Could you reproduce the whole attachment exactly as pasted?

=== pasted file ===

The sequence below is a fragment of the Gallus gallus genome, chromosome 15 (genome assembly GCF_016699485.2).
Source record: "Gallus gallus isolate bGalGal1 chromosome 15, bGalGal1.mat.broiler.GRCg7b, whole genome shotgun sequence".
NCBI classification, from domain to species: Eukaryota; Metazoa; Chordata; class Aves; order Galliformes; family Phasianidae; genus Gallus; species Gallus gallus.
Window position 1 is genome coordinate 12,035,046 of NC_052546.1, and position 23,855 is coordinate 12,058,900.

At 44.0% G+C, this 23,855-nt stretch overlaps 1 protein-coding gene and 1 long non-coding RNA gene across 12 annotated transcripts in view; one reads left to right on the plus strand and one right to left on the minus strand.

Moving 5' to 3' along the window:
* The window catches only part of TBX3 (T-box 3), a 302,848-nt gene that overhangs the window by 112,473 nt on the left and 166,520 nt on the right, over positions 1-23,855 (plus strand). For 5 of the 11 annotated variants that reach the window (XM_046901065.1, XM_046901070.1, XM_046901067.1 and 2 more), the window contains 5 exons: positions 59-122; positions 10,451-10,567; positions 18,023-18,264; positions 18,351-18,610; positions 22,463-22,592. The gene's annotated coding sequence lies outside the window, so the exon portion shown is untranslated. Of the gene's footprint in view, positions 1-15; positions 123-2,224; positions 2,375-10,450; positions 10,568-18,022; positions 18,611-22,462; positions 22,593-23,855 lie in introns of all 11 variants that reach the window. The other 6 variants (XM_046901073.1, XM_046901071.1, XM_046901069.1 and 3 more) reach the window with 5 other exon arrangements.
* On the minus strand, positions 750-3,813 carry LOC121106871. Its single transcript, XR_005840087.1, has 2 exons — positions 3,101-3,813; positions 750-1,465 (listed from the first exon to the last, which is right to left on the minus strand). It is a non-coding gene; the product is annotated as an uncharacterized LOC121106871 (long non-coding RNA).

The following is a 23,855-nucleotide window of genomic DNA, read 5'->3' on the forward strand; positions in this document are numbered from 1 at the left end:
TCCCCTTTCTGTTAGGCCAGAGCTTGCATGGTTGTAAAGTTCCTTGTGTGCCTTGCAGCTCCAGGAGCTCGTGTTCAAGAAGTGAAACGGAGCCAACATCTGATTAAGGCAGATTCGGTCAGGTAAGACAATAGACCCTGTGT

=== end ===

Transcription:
The sequence below is a fragment of the Gallus gallus genome, chromosome 15 (genome assembly GCF_016699485.2).
Source record: "Gallus gallus isolate bGalGal1 chromosome 15, bGalGal1.mat.broiler.GRCg7b, whole genome shotgun sequence".
NCBI classification, from domain to species: Eukaryota; Metazoa; Chordata; class Aves; order Galliformes; family Phasianidae; genus Gallus; species Gallus gallus.
Window position 1 is genome coordinate 12,035,046 of NC_052546.1, and position 23,855 is coordinate 12,058,900.

At 44.0% G+C, this 23,855-nt stretch overlaps 1 protein-coding gene and 1 long non-coding RNA gene across 12 annotated transcripts in view; one reads left to right on the plus strand and one right to left on the minus strand.

Moving 5' to 3' along the window:
* The window catches only part of TBX3 (T-box 3), a 302,848-nt gene that overhangs the window by 112,473 nt on the left and 166,520 nt on the right, over positions 1-23,855 (plus strand). For 5 of the 11 annotated variants that reach the window (XM_046901065.1, XM_046901070.1, XM_046901067.1 and 2 more), the window contains 5 exons: positions 59-122; positions 10,451-10,567; positions 18,023-18,264; positions 18,351-18,610; positions 22,463-22,592. The gene's annotated coding sequence lies outside the window, so the exon portion shown is untranslated. Of the gene's footprint in view, positions 1-15; positions 123-2,224; positions 2,375-10,450; positions 10,568-18,022; positions 18,611-22,462; positions 22,593-23,855 lie in introns of all 11 variants that reach the window. The other 6 variants (XM_046901073.1, XM_046901071.1, XM_046901069.1 and 3 more) reach the window with 5 other exon arrangements.
* On the minus strand, positions 750-3,813 carry LOC121106871. Its single transcript, XR_005840087.1, has 2 exons — positions 3,101-3,813; positions 750-1,465 (listed from the first exon to the last, which is right to left on the minus strand). It is a non-coding gene; the product is annotated as an uncharacterized LOC121106871 (long non-coding RNA).

The following is a 23,855-nucleotide window of genomic DNA, read 5'->3' on the forward strand; positions in this document are numbered from 1 at the left end:
TCCCCTTTCTGTTAGGCCAGAGCTTGCATGGTTGTAAAGTTCCTTGTGTGCCTTGCAGCTCCAGGAGCTCGTGTTCAAGAAGTGAAACGGAGCCAACATCTGATTAAGGCAGATTCGGTCAGGTAAGACAATAGACCCTGTGT